A look at the map of Europe shows you how centrally located the Netherlands is. This makes it very easy to go partying or sightseeing in countries like Belgium, France, Germany, Switzerland, Romania, the UK, Spain, Portugal, Italy, etc. You can take a flight and be in some of the neighboring countries in less than 3 hours. You can also take a train and be in the middle of Paris in less than 5 to 6 hours. In addition to the good location and good transport connections to other countries, you also get discounts on travel as a student. What’s more fun than studying really hard from Monday to Friday and then taking a flight to Ibiza on Friday night, meeting up with friends, partying as hard as you can and taking another quick flight back on Sunday night.
While finding accommodation in the Netherlands (especially in the busy cities like Amsterdam and Rotterdam) can be quite a hassle, student housing in the Netherlands is also very cheap. In Amsterdam for example, there are student campuses with cheap houses made out of containers for students. Some of these accommodations are rented out by corporations and the wonderful thing is that it is sometimes possible to get a rent subsidy.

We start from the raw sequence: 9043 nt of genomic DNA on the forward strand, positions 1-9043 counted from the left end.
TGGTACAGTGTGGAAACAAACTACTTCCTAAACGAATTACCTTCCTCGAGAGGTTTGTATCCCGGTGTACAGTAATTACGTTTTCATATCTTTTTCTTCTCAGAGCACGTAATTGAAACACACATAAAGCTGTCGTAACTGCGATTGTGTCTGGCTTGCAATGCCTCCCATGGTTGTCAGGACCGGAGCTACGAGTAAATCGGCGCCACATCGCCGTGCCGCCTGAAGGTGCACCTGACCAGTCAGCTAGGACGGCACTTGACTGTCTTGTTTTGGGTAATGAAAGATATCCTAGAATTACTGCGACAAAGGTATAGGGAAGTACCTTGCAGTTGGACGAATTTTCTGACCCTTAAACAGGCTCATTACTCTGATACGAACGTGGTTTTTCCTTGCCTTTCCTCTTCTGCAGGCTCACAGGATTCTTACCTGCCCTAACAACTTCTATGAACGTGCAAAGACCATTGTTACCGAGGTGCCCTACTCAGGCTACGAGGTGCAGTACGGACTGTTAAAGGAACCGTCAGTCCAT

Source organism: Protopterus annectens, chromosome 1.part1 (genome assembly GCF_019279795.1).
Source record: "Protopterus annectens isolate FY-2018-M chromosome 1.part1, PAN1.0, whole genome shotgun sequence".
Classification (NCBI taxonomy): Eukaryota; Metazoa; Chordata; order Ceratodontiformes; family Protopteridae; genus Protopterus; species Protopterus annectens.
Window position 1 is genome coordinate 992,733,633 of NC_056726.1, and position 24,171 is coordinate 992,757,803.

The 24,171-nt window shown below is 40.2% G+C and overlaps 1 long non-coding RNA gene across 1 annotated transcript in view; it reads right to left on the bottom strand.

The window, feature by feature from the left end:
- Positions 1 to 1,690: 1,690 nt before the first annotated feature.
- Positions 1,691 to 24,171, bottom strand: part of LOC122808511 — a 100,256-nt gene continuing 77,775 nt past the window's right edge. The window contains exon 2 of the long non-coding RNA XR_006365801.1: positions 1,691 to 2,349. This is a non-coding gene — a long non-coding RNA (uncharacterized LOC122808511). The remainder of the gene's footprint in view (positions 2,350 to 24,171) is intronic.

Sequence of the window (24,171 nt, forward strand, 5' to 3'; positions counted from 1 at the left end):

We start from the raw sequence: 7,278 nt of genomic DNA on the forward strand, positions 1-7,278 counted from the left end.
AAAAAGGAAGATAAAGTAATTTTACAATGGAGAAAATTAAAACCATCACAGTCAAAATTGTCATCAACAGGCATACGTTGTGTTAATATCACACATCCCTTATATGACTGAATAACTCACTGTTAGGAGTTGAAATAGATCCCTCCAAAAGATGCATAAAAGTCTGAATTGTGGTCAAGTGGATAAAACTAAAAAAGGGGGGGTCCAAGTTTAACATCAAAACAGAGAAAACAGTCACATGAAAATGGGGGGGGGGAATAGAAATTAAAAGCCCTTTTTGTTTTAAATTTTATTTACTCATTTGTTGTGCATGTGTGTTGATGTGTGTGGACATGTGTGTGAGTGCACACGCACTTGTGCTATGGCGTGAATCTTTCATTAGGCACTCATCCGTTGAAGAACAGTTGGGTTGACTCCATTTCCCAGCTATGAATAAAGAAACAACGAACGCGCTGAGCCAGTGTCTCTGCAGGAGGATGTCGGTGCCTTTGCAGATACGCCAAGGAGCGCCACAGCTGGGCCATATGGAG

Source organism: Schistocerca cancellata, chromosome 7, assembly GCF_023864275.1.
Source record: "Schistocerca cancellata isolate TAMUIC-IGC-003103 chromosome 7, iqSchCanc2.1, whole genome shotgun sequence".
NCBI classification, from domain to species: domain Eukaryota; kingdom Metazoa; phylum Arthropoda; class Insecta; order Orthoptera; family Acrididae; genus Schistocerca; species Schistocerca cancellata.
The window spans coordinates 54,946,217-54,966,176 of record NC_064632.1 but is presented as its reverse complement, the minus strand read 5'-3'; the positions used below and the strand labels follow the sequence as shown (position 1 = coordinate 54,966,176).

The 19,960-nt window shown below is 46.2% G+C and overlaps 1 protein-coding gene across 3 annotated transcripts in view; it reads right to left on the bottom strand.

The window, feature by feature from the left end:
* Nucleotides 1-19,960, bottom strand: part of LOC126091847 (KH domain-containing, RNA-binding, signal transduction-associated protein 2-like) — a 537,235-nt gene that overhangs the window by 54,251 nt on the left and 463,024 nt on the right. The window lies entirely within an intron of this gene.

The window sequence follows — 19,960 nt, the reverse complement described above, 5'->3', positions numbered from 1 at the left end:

Amsterdam is one of the Netherlands most popular student cities. The open-minded and multicultural city is hob me to more than 100,000 students from different parts of the globe. Amsterdam is known for the many pleasant student associations and there is always one for you. The characteristic, vibrant character of Amsterdam can be found in the many trendy, fun and affordable restaurants and the costliest food & lifestyle spots. Of all the beautiful cities in the Netherlands, Haarlem and Amsterdam remain my favorites, and as a student studying in Amsterdam myself, I’d recommend this inspiring and welcoming city to anyone planning to study in the Netherlands. Studying in Amsterdam for some international students can bring its fair share of culture shock, but the city is a diverse one and no matter where you come from, you’ll always feel at home in Amsterdam. The city has some really cool restaurants with good food, clubs, libraries, and friendly people and of course, prestigious schools to make your study experience one you wouldn’t forget quickly.